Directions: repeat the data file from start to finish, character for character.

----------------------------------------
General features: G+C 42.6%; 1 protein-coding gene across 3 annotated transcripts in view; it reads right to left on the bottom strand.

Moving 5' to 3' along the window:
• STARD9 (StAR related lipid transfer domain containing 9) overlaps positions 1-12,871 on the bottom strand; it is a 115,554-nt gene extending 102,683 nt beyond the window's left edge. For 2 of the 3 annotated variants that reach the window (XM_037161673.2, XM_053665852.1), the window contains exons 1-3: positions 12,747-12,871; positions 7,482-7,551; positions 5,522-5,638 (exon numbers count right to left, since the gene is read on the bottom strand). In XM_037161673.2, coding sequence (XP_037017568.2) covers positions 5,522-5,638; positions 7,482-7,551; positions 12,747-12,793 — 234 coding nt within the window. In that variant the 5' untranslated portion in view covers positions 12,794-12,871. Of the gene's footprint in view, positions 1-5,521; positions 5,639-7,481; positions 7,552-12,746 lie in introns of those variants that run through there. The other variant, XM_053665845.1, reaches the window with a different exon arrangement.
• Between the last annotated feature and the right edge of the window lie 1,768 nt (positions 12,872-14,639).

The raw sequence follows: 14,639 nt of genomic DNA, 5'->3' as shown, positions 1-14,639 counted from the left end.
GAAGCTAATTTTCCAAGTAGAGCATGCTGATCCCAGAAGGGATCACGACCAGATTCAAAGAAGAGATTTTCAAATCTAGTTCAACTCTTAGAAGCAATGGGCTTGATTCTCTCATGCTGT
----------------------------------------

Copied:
General features: G+C 42.6%; 1 protein-coding gene across 3 annotated transcripts in view; it reads right to left on the bottom strand.

Moving 5' to 3' along the window:
• STARD9 (StAR related lipid transfer domain containing 9) overlaps positions 1-12,871 on the bottom strand; it is a 115,554-nt gene extending 102,683 nt beyond the window's left edge. For 2 of the 3 annotated variants that reach the window (XM_037161673.2, XM_053665852.1), the window contains exons 1-3: positions 12,747-12,871; positions 7,482-7,551; positions 5,522-5,638 (exon numbers count right to left, since the gene is read on the bottom strand). In XM_037161673.2, coding sequence (XP_037017568.2) covers positions 5,522-5,638; positions 7,482-7,551; positions 12,747-12,793 — 234 coding nt within the window. In that variant the 5' untranslated portion in view covers positions 12,794-12,871. Of the gene's footprint in view, positions 1-5,521; positions 5,639-7,481; positions 7,552-12,746 lie in introns of those variants that run through there. The other variant, XM_053665845.1, reaches the window with a different exon arrangement.
• Between the last annotated feature and the right edge of the window lie 1,768 nt (positions 12,872-14,639).

The raw sequence follows: 14,639 nt of genomic DNA, 5'->3' as shown, positions 1-14,639 counted from the left end.
GAAGCTAATTTTCCAAGTAGAGCATGCTGATCCCAGAAGGGATCACGACCAGATTCAAAGAAGAGATTTTCAAATCTAGTTCAACTCTTAGAAGCAATGGGCTTGATTCTCTCATGCTGT